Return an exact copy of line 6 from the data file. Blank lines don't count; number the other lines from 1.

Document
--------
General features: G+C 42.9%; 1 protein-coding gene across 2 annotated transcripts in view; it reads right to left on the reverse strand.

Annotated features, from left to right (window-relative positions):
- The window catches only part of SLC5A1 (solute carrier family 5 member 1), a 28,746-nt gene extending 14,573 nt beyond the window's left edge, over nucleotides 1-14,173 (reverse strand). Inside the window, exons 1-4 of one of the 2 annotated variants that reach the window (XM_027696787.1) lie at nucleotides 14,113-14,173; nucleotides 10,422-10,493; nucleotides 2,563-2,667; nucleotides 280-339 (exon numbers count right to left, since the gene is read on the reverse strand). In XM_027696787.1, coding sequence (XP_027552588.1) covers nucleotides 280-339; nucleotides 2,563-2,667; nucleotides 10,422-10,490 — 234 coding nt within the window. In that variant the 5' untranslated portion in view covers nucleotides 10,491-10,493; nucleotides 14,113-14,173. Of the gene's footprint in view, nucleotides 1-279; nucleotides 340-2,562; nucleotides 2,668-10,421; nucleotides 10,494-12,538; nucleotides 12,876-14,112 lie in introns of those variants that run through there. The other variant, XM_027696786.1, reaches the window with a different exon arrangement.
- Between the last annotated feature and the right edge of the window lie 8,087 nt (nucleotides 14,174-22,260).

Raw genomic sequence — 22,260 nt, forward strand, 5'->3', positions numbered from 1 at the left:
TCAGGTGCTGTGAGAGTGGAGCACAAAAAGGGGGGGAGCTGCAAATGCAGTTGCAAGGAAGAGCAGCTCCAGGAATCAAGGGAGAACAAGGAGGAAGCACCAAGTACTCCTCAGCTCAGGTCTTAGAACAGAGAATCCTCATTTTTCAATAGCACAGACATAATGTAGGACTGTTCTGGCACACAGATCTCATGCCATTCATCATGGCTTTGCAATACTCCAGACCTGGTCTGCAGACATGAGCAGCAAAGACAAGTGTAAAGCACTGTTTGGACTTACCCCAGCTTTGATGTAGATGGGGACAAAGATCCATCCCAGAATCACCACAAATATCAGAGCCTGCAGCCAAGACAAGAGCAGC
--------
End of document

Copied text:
TCAGGTGCTGTGAGAGTGGAGCACAAAAAGGGGGGGAGCTGCAAATGCAGTTGCAAGGAAGAGCAGCTCCAGGAATCAAGGGAGAACAAGGAGGAAGCACCAAGTACTCCTCAGCTCAGGTCTTAGAACAGAGAATCCTCATTTTTCAATAGCACAGACATAATGTAGGACTGTTCTGGCACACAGATCTCATGCCATTCATCATGGCTTTGCAATACTCCAGACCTGGTCTGCAGACATGAGCAGCAAAGACAAGTGTAAAGCACTGTTTGGACTTACCCCAGCTTTGATGTAGATGGGGACAAAGATCCATCCCAGAATCACCACAAATATCAGAGCCTGCAGCCAAGACAAGAGCAGC